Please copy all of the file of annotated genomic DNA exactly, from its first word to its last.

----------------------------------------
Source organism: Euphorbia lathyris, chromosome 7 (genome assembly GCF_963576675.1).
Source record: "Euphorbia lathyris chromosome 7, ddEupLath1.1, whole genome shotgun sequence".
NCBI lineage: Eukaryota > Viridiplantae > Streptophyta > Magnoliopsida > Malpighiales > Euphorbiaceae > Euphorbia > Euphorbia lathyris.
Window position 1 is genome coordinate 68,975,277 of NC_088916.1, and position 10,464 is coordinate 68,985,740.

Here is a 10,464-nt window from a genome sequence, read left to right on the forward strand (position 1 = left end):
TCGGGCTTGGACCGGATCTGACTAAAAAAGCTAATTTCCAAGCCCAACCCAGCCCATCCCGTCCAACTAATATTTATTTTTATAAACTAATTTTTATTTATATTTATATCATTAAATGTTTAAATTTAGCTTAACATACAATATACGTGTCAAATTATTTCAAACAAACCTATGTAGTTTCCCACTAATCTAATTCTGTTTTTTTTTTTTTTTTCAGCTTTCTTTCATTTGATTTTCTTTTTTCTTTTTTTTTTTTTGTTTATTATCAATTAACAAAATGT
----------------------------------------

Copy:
Source organism: Euphorbia lathyris, chromosome 7 (genome assembly GCF_963576675.1).
Source record: "Euphorbia lathyris chromosome 7, ddEupLath1.1, whole genome shotgun sequence".
NCBI lineage: Eukaryota > Viridiplantae > Streptophyta > Magnoliopsida > Malpighiales > Euphorbiaceae > Euphorbia > Euphorbia lathyris.
Window position 1 is genome coordinate 68,975,277 of NC_088916.1, and position 10,464 is coordinate 68,985,740.

Here is a 10,464-nt window from a genome sequence, read left to right on the forward strand (position 1 = left end):
TCGGGCTTGGACCGGATCTGACTAAAAAAGCTAATTTCCAAGCCCAACCCAGCCCATCCCGTCCAACTAATATTTATTTTTATAAACTAATTTTTATTTATATTTATATCATTAAATGTTTAAATTTAGCTTAACATACAATATACGTGTCAAATTATTTCAAACAAACCTATGTAGTTTCCCACTAATCTAATTCTGTTTTTTTTTTTTTTTTCAGCTTTCTTTCATTTGATTTTCTTTTTTCTTTTTTTTTTTTTGTTTATTATCAATTAACAAAATGT